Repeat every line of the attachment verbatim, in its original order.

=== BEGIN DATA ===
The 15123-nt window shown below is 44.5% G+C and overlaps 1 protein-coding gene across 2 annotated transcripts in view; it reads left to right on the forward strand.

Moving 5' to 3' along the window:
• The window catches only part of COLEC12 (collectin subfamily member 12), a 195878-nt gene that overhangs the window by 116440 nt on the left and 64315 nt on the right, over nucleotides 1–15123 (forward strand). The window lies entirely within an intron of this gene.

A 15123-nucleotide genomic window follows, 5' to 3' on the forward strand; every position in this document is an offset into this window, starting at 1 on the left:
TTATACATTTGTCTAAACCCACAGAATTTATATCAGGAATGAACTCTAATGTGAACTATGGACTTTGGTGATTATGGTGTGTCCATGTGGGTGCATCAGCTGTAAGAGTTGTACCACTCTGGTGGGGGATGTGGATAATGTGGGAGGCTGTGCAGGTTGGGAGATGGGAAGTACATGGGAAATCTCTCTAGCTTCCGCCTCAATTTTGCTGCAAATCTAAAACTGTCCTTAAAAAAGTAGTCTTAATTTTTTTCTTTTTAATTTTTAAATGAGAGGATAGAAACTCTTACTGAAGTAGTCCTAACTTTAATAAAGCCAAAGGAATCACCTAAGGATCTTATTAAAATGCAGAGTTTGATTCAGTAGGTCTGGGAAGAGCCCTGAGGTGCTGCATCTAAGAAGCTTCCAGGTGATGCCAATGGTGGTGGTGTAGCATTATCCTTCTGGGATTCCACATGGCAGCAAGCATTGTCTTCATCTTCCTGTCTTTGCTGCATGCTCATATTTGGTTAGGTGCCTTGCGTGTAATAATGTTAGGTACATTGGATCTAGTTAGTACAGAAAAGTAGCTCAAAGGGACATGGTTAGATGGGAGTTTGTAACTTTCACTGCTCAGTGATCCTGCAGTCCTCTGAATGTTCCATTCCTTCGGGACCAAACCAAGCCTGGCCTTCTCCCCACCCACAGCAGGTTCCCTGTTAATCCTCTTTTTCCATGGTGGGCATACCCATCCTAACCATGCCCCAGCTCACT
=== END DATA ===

The 15123-nt window shown below is 44.5% G+C and overlaps 1 protein-coding gene across 2 annotated transcripts in view; it reads left to right on the forward strand.

Moving 5' to 3' along the window:
• The window catches only part of COLEC12 (collectin subfamily member 12), a 195878-nt gene that overhangs the window by 116440 nt on the left and 64315 nt on the right, over nucleotides 1–15123 (forward strand). The window lies entirely within an intron of this gene.

A 15123-nucleotide genomic window follows, 5' to 3' on the forward strand; every position in this document is an offset into this window, starting at 1 on the left:
TTATACATTTGTCTAAACCCACAGAATTTATATCAGGAATGAACTCTAATGTGAACTATGGACTTTGGTGATTATGGTGTGTCCATGTGGGTGCATCAGCTGTAAGAGTTGTACCACTCTGGTGGGGGATGTGGATAATGTGGGAGGCTGTGCAGGTTGGGAGATGGGAAGTACATGGGAAATCTCTCTAGCTTCCGCCTCAATTTTGCTGCAAATCTAAAACTGTCCTTAAAAAAGTAGTCTTAATTTTTTTCTTTTTAATTTTTAAATGAGAGGATAGAAACTCTTACTGAAGTAGTCCTAACTTTAATAAAGCCAAAGGAATCACCTAAGGATCTTATTAAAATGCAGAGTTTGATTCAGTAGGTCTGGGAAGAGCCCTGAGGTGCTGCATCTAAGAAGCTTCCAGGTGATGCCAATGGTGGTGGTGTAGCATTATCCTTCTGGGATTCCACATGGCAGCAAGCATTGTCTTCATCTTCCTGTCTTTGCTGCATGCTCATATTTGGTTAGGTGCCTTGCGTGTAATAATGTTAGGTACATTGGATCTAGTTAGTACAGAAAAGTAGCTCAAAGGGACATGGTTAGATGGGAGTTTGTAACTTTCACTGCTCAGTGATCCTGCAGTCCTCTGAATGTTCCATTCCTTCGGGACCAAACCAAGCCTGGCCTTCTCCCCACCCACAGCAGGTTCCCTGTTAATCCTCTTTTTCCATGGTGGGCATACCCATCCTAACCATGCCCCAGCTCACT